alexa Ecophysiology of riparian cottonwoods: stream flow dependency, water relations and restoration.
Geology & Earth Science

Geology & Earth Science

Journal of Geology & Geophysics

Author(s): Rood SB, Braatne JH, Hughes FM

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Abstract Cottonwoods (Populus spp.) are adapted to riparian or floodplain zones throughout the Northern Hemisphere; they are also used as parents for fast-growing hybrid poplars. We review recent ecophysiological studies of the native cottonwoods Populus angustifolia James, P. balsamifera L., P. deltoides Marsh., P. fremontii S. Watson and P. trichocarpa T. & G. in North America, and P. nigra L. in Europe. Variation exists within and across species and hybrids; however, all riparian cottonwoods are dependent on shallow alluvial groundwater that is linked to stream water, particularly in semi-arid regions. This conclusion is based on studies of their natural occurrence, decline following river damming and dewatering (water removal), water relations, isotopic composition of xylem water, and by the establishment of cottonwoods along formerly barren natural channels after flow augmentation in response to the conveyance of irrigation water. When alluvial groundwater is depleted as a result of river dewatering or groundwater pumping, riparian cottonwoods exhibit drought-stress responses including stomatal closure and reduced transpiration and photosynthesis, altered 13C composition, reduced predawn and midday water potentials, and xylem cavitation. These physiological responses are accompanied by morphological responses including reduced shoot growth, altered root growth, branch sacrifice and crown die-back. In severe cases, mortality occurs. For example, severe dewatering of channels of the braided Big Lost River in Idaho led to mortality of the narrowleaf cottonwood, P. angustifolia, and adjacent sandbar willows, Salix exigua Nutt., within 5 years, whereas riparian woodlands thrived along flowing channels nearby. The conservation and restoration of cottonwoods will rely on the provision of river flow regimes that satisfy these ecophysiological requirements for survival, growth and reproduction.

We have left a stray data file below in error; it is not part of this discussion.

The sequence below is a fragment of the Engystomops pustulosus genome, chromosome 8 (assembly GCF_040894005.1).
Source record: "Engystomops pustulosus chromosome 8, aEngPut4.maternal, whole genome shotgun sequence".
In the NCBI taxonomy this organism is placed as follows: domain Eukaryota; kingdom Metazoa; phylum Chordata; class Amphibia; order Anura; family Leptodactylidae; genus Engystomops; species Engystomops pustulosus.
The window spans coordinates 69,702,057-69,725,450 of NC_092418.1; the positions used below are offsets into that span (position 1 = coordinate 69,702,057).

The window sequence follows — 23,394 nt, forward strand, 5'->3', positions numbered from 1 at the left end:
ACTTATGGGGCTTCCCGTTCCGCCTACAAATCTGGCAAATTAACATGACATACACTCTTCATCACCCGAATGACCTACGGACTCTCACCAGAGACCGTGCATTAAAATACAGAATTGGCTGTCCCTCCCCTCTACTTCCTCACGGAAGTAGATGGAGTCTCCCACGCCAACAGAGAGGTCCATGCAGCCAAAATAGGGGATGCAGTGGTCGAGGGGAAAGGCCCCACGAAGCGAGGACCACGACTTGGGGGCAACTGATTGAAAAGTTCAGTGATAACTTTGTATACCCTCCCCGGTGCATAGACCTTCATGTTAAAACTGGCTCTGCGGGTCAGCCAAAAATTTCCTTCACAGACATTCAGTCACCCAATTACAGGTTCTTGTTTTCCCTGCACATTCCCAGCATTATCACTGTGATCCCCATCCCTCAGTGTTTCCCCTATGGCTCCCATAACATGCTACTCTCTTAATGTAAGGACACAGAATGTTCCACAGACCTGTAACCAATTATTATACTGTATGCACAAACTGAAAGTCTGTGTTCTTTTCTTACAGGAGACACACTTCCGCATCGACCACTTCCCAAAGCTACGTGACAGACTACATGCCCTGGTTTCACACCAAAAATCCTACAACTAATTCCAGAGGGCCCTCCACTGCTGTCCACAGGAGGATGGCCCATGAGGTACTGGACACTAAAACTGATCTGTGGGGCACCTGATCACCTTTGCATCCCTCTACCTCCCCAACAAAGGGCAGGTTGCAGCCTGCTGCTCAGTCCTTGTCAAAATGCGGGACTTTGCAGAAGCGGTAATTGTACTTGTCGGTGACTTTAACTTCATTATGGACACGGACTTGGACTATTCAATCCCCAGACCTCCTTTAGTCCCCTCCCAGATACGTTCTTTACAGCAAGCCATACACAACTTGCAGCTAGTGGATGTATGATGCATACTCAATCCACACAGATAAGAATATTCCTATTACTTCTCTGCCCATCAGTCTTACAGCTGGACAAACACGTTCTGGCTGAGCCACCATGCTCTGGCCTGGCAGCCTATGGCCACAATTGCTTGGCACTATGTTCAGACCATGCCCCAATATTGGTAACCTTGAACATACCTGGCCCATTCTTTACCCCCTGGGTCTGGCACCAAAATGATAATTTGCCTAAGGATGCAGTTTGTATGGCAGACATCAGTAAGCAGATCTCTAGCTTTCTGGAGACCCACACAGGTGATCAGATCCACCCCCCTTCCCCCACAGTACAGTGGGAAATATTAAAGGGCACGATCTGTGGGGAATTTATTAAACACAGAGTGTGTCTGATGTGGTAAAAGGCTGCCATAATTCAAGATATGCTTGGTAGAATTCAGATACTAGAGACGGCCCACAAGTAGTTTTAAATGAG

This article was published in Tree Physiol and referenced in Journal of Geology & Geophysics

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